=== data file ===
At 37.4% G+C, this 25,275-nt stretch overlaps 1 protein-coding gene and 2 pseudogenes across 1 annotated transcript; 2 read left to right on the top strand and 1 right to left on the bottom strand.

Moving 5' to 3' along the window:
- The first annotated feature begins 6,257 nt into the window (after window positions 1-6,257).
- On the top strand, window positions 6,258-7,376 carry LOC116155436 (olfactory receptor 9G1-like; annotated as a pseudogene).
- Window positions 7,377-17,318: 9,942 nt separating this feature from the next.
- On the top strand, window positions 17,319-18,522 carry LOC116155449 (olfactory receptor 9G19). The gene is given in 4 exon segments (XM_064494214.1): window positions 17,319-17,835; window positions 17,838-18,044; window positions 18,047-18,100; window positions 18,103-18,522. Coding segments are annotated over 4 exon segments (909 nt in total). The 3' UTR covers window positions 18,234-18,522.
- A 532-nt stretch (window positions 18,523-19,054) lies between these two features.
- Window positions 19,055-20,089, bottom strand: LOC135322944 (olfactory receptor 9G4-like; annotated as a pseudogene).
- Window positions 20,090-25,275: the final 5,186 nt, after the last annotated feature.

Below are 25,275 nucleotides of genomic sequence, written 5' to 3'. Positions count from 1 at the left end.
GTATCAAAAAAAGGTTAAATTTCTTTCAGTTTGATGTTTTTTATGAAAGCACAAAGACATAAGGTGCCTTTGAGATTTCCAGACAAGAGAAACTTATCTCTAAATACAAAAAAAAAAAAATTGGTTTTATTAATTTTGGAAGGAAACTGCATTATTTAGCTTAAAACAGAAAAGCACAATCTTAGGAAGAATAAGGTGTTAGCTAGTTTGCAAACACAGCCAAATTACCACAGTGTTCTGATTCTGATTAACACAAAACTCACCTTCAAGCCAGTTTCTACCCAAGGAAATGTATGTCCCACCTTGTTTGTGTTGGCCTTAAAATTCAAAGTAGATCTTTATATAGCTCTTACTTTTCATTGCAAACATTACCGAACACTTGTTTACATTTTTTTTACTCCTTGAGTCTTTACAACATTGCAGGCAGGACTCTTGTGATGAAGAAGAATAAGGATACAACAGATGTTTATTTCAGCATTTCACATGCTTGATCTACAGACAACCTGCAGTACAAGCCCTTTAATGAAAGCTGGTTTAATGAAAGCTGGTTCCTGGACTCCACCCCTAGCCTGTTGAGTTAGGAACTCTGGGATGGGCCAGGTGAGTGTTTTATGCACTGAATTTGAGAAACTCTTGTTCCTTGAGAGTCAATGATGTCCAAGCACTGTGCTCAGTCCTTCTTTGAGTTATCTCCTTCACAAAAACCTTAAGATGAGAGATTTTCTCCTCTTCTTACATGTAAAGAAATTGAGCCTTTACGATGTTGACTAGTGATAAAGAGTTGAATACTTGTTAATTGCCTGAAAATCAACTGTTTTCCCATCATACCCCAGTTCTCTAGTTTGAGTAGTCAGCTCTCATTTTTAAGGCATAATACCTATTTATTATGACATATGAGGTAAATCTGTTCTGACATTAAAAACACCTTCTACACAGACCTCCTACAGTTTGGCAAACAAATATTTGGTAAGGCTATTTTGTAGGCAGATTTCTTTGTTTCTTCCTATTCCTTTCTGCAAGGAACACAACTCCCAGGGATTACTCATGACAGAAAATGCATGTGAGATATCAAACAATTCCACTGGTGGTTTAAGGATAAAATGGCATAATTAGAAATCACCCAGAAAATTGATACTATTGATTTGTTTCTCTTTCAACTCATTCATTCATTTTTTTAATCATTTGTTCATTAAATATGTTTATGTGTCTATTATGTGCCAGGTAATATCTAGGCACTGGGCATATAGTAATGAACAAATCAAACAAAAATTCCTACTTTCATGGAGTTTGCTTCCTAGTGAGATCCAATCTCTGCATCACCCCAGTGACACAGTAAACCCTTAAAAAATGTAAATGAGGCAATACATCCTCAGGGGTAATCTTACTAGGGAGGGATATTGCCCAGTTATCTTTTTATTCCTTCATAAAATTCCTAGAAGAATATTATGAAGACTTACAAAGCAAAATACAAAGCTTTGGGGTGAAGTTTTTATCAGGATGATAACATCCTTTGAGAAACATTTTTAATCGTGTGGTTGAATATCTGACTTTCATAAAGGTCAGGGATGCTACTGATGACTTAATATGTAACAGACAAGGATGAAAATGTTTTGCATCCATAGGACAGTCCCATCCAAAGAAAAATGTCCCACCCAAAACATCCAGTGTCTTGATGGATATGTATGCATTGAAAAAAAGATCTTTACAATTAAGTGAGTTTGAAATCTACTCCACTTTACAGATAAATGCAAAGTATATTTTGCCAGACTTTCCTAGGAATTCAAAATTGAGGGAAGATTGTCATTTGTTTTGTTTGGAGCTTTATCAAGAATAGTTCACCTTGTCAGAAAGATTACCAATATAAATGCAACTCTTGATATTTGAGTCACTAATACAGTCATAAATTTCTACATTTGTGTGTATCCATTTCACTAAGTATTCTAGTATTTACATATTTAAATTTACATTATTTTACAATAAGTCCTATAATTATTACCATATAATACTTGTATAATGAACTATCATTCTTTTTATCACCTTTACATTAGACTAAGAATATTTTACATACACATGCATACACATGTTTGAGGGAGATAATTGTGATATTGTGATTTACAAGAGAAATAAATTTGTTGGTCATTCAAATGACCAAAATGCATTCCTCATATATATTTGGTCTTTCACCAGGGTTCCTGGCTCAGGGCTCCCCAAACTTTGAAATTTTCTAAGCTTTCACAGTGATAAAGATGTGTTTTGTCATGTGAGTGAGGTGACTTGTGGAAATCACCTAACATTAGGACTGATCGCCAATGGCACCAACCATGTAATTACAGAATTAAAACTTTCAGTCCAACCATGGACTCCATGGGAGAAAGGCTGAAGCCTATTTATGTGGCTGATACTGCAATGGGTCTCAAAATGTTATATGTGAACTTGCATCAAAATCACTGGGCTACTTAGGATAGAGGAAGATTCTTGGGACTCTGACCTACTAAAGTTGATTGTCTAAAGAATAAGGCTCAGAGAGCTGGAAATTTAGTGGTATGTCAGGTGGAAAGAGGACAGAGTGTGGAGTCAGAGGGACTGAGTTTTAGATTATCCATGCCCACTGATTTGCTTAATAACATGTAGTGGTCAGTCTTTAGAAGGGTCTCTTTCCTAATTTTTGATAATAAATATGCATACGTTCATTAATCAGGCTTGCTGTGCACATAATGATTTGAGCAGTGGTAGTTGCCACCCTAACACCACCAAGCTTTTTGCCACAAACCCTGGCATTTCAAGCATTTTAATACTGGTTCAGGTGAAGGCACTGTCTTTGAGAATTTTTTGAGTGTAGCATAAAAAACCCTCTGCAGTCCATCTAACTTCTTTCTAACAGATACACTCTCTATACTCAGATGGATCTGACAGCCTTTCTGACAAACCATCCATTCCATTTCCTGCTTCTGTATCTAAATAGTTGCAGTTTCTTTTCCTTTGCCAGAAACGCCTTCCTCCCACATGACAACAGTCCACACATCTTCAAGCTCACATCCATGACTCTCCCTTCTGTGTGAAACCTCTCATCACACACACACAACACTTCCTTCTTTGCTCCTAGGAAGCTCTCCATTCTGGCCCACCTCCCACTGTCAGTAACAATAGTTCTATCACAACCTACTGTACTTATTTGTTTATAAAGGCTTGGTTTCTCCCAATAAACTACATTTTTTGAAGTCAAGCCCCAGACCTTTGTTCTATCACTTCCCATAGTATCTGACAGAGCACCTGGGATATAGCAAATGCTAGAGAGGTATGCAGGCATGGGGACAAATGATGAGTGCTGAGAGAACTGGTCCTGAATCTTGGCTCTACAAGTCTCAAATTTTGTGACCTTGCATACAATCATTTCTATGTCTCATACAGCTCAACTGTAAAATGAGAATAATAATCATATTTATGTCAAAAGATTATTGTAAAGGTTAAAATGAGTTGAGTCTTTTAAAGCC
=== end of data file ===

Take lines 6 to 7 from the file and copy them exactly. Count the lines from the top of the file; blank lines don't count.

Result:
- On the top strand, window positions 17,319-18,522 carry LOC116155449 (olfactory receptor 9G19). The gene is given in 4 exon segments (XM_064494214.1): window positions 17,319-17,835; window positions 17,838-18,044; window positions 18,047-18,100; window positions 18,103-18,522. Coding segments are annotated over 4 exon segments (909 nt in total). The 3' UTR covers window positions 18,234-18,522.
- A 532-nt stretch (window positions 18,523-19,054) lies between these two features.